Offshore has no place in UK politics because it undermines trust

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The Guardian reports this morning:

The founder of a large hedge fund, who was once criticised as a "hard and calculating man" by a judge, was one of the Tories' biggest donors in the general election.

Jon Wood, who established the SRM Global hedge fund after a successful career as an investment banker at UBS, gave £500,000 to the Tories on 4 May – two days before the election. This made him the second most generous Tory donor during the election – JCB Research gave £803,000 – according to figures released today by the Electoral Commission.

The Conservatives, who faced embarrassment last week when the former tax exile David Rowland resigned as the party's next treasurer, were bracing themselves for a fresh round of damaging headlines when Wood was named today for the first time as a donor.

And continued:

Wood's hedge fund was initially established in the tax haven of Monaco, but Wood's spokesman said last night the fund was registered to the FSA a year ago, and given formal approval in the UK earlier this year. The spokesman said Wood has been personally domiciled in the UK for tax purposes for well over a year, allowing Wood to be registered a voter in Britain and free to make political donations.

He was criticised by a judge when he launched an unsuccessful £100m lawsuit, known as the Gadget Shop case, against the entrepreneurs Sir Tom Hunter and Chris Gorman. Ruling against Wood, the judge described him as "unreliable" and "evasive" as a witness, and a "very hard and calculating man".

The last one is hardly surprising: I’d have associated that characteristic with most hedge fund managers.

And before anyone gets too excited I will add that the Guardian also reports:

Labour secured seven of the top 10 donations, four of which were from the unions. Unite, Unison and the GMB and Usdaw provided £4.7m between them. Lakshmi Mittal, the steel magnate, and Nigel Doughty, the founder of the private equity firm Doughty Hanson, each donated £1m to Labour.

Now I happen to think that unions act as agents for their members in this so that their donations are non-issues. But I do have problems with Mittal, and have publicly recorded it. Bias is not an issue here.

The use of secrecy jurisdictions is an issue and the Tories seem dedicated to falling over this banana skin. It is not by chance, and it not the sole consequence of hard work by the Tax Justice Network, myself, Christian Aid and others that secrecy jurisdictions have a poor reputation in the public eye. The reality is that secrecy jurisdictions are places that intentionally create regulation for the primary benefit and use of those not resident in their geographical domain. That regulation is designed to undermine the legislation or regulation of another jurisdiction. To facilitate its use secrecy jurisdictions also create a deliberate, legally backed veil of secrecy that ensures that those from outside the jurisdiction making use of its regulation cannot be identified to be doing so.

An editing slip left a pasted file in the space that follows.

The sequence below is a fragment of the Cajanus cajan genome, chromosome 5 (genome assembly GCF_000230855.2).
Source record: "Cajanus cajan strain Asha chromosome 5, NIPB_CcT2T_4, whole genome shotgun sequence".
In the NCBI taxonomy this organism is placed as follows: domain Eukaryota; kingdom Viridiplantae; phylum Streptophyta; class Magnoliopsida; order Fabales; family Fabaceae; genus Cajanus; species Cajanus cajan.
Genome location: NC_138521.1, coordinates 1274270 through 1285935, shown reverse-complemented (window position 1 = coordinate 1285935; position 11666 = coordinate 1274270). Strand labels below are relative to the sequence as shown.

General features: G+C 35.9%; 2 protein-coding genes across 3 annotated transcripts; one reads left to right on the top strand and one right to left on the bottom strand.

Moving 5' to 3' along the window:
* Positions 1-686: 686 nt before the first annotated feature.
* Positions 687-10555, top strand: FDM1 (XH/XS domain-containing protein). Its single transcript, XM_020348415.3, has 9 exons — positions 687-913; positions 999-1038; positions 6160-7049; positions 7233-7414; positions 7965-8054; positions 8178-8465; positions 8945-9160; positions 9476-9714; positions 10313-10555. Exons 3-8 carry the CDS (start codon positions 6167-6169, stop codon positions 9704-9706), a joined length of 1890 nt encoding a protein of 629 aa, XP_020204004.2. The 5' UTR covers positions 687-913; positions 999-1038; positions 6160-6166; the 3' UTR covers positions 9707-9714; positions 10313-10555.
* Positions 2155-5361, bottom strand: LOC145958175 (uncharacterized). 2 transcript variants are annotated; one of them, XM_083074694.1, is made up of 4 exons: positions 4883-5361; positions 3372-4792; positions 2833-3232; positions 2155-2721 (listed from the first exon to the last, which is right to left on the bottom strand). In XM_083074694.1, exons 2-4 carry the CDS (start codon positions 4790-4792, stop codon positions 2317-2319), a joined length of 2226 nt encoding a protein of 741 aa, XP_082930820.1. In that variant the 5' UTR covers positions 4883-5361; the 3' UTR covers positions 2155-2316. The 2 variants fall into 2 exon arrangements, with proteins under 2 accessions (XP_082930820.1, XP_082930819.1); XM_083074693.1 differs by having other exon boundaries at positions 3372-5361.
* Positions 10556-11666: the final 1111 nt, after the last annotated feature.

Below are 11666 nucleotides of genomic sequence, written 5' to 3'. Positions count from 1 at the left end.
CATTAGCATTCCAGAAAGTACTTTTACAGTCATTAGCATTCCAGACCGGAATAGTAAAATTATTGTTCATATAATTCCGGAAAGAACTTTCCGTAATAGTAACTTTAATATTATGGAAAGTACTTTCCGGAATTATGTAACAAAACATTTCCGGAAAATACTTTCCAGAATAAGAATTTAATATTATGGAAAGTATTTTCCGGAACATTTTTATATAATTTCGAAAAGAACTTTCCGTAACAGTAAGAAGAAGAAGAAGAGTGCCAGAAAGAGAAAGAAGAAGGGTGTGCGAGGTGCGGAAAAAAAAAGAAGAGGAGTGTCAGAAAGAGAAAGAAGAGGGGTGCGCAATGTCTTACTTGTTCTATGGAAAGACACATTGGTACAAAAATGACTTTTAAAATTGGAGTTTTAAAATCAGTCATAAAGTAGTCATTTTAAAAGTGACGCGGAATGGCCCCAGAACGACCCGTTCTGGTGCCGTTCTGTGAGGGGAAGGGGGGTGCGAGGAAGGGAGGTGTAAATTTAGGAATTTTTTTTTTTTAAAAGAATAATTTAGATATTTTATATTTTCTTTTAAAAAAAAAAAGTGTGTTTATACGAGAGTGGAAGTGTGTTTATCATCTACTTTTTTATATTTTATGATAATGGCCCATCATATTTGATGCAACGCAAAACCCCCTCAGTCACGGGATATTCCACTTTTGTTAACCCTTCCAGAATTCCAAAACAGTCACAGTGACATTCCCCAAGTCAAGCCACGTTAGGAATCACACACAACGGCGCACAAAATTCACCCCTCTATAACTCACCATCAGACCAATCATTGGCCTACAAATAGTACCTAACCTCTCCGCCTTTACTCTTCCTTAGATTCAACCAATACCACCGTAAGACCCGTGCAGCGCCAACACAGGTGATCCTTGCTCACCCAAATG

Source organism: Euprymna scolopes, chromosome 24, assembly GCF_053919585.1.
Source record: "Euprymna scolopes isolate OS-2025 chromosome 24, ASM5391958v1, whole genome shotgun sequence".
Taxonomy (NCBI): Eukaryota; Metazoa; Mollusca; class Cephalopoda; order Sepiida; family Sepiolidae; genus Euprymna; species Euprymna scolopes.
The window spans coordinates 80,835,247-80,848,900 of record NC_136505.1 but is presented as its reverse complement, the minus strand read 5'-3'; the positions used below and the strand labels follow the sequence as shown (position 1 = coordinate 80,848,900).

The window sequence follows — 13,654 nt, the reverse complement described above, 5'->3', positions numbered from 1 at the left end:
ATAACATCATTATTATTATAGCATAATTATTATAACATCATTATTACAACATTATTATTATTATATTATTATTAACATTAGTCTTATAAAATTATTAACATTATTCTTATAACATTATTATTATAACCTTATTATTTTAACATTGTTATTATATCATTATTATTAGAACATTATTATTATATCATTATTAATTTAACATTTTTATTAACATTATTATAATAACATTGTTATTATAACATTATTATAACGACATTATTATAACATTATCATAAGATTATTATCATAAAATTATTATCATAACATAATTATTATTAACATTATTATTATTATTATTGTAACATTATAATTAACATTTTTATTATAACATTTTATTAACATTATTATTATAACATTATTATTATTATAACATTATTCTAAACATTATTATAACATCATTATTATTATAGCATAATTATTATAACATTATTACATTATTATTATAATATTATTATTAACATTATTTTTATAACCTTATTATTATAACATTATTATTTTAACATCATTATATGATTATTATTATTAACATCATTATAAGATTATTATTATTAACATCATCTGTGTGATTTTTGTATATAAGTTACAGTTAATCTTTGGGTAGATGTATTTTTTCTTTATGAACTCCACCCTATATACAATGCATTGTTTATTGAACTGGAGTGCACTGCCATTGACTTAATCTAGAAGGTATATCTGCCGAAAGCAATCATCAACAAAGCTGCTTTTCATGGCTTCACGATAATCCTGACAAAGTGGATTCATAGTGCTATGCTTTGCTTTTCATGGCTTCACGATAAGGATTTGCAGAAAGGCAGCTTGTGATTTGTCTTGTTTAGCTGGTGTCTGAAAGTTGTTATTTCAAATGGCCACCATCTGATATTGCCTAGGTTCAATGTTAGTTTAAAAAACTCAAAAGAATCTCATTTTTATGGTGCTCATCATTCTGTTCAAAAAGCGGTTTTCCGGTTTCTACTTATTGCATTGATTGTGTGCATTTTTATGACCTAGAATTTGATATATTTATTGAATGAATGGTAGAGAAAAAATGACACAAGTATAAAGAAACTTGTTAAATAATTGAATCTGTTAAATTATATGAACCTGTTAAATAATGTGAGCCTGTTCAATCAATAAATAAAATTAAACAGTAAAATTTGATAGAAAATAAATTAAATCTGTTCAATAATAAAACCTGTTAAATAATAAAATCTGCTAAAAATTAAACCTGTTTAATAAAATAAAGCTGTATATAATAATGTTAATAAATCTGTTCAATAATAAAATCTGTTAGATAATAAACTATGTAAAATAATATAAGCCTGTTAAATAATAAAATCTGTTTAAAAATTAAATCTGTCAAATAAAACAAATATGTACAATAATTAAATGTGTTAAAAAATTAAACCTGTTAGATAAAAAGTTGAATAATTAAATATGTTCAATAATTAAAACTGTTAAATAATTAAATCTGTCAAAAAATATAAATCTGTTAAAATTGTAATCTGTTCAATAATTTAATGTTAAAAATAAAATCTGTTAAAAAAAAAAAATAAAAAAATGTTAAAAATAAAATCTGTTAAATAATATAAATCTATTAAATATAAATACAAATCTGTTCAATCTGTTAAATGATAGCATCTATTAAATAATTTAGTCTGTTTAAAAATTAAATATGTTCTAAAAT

People may not put it that way themselves – it took me some time to come up with that definition. But they do know that secrecy jurisdictions – or tax havens as they might call them – facilitate what they think to be cheating. Some of that cheating is legal. No doubt all the Tory donors undertook entirely legal activity. I am not suggesting anything otherwise.  But it is, in popular perception, cheating nonetheless even if entirely legal. Artifice may be legal, but artifice it still is. Artifice is what secrecy jurisdictions sell – because by definition offshore does not take place where it is recorded.

People don’t like offshore.

People don’t want offshore associated with public office.

People think trust is undermined when offshore is  associated with public office.

People think this for good reason. Trust is undermined by the opacity of offshore. Democracy is undermined as a result. And democracy is also undermined by tax not being paid in the right place at the right time, even if it’s legal not to do so.

So the dependence of the Tories on  funding associated with offshore – and Labour’s too come to that – is harmful.

Which is why the existing rules on funding are not good enough, the amount of money parties can spend must be restricted and state funding of parties must be allowed – with small top up donations on top being encouraged – which would include union payments if made as agent for their members.